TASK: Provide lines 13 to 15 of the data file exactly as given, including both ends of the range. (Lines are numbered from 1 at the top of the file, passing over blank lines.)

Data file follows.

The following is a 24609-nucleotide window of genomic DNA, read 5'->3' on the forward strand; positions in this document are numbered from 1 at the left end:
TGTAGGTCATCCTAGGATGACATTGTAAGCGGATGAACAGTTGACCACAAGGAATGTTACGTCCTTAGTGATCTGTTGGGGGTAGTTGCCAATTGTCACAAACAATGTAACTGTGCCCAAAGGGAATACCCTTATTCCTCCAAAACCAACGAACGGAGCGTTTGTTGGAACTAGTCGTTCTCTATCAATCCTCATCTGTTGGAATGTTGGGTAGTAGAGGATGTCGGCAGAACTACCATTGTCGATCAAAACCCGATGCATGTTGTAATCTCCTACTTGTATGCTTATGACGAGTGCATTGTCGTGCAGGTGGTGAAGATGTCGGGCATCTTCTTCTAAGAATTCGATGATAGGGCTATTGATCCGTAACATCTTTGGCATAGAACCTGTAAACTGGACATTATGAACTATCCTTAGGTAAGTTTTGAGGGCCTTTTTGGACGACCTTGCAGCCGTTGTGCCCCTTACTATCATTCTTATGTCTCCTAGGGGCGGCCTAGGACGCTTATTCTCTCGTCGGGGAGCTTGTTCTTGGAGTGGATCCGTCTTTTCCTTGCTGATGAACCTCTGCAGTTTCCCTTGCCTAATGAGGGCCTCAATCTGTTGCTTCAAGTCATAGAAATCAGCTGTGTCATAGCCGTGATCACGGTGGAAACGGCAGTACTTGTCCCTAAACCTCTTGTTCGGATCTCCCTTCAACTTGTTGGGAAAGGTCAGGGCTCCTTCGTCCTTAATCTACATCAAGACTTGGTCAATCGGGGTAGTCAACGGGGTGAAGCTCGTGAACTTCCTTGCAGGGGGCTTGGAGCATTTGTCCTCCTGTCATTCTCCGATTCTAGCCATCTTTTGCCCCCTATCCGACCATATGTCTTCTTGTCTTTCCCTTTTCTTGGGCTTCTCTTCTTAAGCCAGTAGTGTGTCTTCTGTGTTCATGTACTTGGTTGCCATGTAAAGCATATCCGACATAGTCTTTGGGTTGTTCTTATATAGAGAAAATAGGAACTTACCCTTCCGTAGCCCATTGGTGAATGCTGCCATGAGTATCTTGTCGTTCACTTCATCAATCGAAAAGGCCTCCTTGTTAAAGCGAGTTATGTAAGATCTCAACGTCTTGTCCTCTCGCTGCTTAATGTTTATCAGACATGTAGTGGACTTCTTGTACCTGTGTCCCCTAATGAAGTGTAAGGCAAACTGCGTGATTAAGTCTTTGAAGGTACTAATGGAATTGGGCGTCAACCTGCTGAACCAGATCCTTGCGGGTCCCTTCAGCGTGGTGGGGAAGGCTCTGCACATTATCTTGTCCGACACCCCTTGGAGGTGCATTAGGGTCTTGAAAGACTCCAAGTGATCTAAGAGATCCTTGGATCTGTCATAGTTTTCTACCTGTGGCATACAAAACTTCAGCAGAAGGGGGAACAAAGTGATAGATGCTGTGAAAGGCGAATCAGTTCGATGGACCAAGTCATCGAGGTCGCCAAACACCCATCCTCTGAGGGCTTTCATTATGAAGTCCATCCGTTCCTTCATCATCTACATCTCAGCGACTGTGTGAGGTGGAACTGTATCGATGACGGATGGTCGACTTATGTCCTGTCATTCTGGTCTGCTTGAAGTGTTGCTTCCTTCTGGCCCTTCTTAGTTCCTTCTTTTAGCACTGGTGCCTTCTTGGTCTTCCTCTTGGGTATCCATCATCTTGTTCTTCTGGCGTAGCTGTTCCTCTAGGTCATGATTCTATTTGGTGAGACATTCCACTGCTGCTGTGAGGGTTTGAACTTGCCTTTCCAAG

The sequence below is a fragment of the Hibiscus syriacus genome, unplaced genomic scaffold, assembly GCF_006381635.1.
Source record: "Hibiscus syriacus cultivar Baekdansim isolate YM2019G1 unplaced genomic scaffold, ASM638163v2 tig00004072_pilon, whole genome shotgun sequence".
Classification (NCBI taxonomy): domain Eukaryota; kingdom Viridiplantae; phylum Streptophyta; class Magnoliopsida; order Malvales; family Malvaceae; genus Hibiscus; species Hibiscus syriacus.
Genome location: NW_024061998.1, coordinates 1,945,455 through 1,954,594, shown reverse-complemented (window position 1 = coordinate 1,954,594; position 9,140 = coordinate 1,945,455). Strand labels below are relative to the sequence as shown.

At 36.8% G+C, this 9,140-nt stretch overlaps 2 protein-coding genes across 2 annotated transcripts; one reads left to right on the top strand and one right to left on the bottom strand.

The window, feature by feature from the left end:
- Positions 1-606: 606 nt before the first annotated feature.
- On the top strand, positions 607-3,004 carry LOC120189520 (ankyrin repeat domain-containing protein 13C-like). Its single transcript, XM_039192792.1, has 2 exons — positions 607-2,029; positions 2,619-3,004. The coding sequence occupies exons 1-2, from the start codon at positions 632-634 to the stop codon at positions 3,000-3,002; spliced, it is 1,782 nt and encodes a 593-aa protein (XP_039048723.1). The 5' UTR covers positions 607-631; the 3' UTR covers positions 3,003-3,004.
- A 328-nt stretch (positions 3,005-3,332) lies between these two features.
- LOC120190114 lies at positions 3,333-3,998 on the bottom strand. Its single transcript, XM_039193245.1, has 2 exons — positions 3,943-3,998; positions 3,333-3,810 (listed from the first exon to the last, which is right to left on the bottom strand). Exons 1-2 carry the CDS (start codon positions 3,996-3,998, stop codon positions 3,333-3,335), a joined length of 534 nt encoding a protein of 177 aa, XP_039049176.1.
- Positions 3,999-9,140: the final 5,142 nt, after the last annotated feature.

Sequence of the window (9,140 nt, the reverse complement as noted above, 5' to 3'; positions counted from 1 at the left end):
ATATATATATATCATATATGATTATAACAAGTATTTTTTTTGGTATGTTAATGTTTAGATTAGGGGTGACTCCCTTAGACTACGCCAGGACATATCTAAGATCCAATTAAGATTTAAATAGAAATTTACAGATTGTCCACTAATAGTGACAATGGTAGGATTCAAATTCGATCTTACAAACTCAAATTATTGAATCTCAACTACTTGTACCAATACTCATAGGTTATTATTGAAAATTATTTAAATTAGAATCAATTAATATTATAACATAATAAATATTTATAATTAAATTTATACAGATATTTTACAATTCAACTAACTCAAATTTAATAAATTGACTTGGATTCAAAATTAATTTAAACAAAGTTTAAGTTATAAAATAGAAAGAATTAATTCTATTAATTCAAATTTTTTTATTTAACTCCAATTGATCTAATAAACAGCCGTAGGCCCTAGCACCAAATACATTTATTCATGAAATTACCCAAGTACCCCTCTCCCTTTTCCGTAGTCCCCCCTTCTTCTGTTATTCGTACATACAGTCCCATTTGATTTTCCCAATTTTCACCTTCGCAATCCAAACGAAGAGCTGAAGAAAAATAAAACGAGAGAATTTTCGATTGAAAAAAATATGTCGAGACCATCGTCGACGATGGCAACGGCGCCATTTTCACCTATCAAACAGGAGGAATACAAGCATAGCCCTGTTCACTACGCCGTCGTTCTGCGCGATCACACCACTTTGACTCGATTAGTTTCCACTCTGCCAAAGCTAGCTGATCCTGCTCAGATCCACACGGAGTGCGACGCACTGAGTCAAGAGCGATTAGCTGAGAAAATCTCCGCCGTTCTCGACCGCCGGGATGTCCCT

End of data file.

- Positions 3,999-9,140: the final 5,142 nt, after the last annotated feature.

Sequence of the window (9,140 nt, the reverse complement as noted above, 5' to 3'; positions counted from 1 at the left end):
ATATATATATATCATATATGATTATAACAAGTATTTTTTTTGGTATGTTAATGTTTAGATTAGGGGTGACTCCCTTAGACTACGCCAGGACATATCTAAGATCCAATTAAGATTTAAATAGAAATTTACAGATTGTCCACTAATAGTGACAATGGTAGGATTCAAATTCGATCTTACAAACTCAAATTATTGAATCTCAACTACTTGTACCAATACTCATAGGTTATTATTGAAAATTATTTAAATTAGAATCAATTAATATTATAACATAATAAATATTTATAATTAAATTTATACAGATATTTTACAATTCAACTAACTCAAATTTAATAAATTGACTTGGATTCAAAATTAATTTAAACAAAGTTTAAGTTATAAAATAGAAAGAATTAATTCTATTAATTCAAATTTTTTTATTTAACTCCAATTGATCTAATAAACAGCCGTAGGCCCTAGCACCAAATACATTTATTCATGAAATTACCCAAGTACCCCTCTCCCTTTTCCGTAGTCCCCCCTTCTTCTGTTATTCGTACATACAGTCCCATTTGATTTTCCCAATTTTCACCTTCGCAATCCAAACGAAGAGCTGAAGAAAAATAAAACGAGAGAATTTTCGATTGAAAAAAATATGTCGAGACCATCGTCGACGATGGCAACGGCGCCATTTTCACCTATCAAACAGGAGGAATACAAGCATAGCCCTGTTCACTACGCCGTCGTTCTGCGCGATCACACCACTTTGACTCGATTAGTTTCCACTCTGCCAAAGCTAGCTGATCCTGCTCAGATCCACACGGAGTGCGACGCACTGAGTCAAGAGCGATTAGCTGAGAAAATCTCCGCCGTTCTCGACCGCCGGGATGTCCCT